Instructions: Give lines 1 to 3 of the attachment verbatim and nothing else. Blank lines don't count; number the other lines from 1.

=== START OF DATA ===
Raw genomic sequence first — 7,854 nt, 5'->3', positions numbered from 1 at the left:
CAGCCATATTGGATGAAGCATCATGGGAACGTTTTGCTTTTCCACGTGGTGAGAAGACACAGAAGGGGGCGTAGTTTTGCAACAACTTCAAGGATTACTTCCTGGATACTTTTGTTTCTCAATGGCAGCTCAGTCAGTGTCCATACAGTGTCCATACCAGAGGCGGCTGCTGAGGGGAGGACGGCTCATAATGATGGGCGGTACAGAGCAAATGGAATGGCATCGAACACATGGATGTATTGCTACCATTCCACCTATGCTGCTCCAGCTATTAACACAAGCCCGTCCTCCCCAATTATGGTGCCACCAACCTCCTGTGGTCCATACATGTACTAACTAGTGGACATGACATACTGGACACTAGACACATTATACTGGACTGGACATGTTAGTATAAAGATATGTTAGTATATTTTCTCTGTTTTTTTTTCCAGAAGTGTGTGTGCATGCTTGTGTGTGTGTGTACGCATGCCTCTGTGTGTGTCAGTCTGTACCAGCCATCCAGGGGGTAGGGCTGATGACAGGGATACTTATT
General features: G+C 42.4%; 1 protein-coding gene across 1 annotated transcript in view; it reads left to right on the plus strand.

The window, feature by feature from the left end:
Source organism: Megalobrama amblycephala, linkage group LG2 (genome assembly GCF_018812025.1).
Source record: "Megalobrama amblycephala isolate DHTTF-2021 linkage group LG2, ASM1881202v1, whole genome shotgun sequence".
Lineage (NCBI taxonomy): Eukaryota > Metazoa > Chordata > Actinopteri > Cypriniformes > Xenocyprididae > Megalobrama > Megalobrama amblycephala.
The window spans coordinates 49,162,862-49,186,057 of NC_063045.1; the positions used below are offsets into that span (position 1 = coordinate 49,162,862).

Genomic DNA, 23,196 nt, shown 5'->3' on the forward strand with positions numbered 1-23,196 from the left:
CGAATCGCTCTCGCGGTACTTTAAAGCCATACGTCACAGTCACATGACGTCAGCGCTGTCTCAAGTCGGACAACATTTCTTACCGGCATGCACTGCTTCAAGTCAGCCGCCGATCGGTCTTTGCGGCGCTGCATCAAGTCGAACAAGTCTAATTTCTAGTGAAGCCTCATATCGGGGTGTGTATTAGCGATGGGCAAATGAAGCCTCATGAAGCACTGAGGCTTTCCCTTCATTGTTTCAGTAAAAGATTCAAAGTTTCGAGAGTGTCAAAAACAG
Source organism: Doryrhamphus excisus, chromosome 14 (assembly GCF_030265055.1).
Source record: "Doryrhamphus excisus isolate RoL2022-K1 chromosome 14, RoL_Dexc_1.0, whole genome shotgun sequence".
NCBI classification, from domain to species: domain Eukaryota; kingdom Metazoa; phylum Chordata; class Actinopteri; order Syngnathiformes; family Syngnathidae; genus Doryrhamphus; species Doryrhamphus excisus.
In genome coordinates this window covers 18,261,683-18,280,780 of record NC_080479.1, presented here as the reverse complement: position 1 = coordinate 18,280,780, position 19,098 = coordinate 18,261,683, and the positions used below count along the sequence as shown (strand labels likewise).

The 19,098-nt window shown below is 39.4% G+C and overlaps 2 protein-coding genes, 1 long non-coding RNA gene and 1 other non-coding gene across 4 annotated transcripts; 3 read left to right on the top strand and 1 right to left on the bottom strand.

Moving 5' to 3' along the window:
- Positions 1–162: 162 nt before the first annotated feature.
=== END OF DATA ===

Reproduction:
Raw genomic sequence first — 7,854 nt, 5'->3', positions numbered from 1 at the left:
CAGCCATATTGGATGAAGCATCATGGGAACGTTTTGCTTTTCCACGTGGTGAGAAGACACAGAAGGGGGCGTAGTTTTGCAACAACTTCAAGGATTACTTCCTGGATACTTTTGTTTCTCAATGGCAGCTCAGTCAGTGTCCATACAGTGTCCATACCAGAGGCGGCTGCTGAGGGGAGGACGGCTCATAATGATGGGCGGTACAGAGCAAATGGAATGGCATCGAACACATGGATGTATTGCTACCATTCCACCTATGCTGCTCCAGCTATTAACACAAGCCCGTCCTCCCCAATTATGGTGCCACCAACCTCCTGTGGTCCATACATGTACTAACTAGTGGACATGACATACTGGACACTAGACACATTATACTGGACTGGACATGTTAGTATAAAGATATGTTAGTATATTTTCTCTGTTTTTTTTTCCAGAAGTGTGTGTGCATGCTTGTGTGTGTGTGTACGCATGCCTCTGTGTGTGTCAGTCTGTACCAGCCATCCAGGGGGTAGGGCTGATGACAGGGATACTTATT
General features: G+C 42.4%; 1 protein-coding gene across 1 annotated transcript in view; it reads left to right on the plus strand.